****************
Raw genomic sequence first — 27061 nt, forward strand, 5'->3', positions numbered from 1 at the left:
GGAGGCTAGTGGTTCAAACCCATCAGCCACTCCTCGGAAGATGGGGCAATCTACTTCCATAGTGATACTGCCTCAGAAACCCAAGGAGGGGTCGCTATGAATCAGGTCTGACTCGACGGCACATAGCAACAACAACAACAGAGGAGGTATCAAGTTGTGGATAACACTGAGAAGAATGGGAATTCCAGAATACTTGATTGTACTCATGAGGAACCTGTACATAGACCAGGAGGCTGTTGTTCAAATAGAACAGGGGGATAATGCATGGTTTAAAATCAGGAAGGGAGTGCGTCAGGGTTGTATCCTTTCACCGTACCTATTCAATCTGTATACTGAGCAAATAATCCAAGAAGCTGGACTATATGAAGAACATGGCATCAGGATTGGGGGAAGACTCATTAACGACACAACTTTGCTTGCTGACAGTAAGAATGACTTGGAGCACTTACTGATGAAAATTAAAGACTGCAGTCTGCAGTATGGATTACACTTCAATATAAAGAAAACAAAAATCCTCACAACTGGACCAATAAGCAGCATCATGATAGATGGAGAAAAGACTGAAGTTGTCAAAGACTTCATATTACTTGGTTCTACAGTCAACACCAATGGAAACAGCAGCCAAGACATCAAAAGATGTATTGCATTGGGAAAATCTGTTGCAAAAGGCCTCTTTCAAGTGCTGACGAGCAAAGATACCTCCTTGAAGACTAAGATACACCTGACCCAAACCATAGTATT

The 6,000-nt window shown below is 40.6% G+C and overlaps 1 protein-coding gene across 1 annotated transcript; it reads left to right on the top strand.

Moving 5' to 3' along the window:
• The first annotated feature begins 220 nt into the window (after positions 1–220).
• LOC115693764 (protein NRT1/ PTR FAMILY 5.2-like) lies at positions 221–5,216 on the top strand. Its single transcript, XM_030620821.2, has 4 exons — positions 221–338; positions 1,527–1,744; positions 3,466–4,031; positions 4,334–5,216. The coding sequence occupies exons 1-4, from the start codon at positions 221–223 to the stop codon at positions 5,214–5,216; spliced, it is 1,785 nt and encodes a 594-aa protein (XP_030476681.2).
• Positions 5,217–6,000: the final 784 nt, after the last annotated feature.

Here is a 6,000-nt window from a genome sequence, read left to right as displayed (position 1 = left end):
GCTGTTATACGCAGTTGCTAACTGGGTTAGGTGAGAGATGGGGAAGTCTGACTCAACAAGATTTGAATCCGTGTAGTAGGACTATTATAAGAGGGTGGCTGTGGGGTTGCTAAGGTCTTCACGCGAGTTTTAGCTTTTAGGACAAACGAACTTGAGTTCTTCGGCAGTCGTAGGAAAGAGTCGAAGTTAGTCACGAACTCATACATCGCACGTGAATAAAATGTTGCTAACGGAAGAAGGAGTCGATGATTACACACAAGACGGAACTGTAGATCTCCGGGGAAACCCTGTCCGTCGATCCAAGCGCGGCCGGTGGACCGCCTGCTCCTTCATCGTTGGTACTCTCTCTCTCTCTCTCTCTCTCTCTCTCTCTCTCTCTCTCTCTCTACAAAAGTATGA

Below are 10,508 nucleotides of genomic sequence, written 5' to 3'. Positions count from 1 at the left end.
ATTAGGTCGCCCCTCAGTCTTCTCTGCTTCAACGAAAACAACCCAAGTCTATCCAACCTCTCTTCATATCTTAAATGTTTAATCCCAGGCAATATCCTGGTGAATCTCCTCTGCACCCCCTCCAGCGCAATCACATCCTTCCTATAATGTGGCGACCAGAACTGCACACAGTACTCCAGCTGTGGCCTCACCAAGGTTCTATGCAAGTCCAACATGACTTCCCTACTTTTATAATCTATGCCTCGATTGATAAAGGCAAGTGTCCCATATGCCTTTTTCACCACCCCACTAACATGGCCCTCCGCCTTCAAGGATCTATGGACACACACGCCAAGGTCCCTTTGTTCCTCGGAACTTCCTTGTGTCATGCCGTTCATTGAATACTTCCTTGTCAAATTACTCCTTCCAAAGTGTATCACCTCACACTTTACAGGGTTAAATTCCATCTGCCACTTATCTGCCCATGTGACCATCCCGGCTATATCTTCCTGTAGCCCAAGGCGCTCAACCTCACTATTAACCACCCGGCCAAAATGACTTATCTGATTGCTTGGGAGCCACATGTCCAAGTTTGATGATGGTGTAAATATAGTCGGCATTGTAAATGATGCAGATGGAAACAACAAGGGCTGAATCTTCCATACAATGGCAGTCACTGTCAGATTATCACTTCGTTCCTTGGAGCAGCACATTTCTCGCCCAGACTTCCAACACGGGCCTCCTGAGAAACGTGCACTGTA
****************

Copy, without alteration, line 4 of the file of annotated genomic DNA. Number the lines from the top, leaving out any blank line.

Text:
Moving 5' to 3' along the window: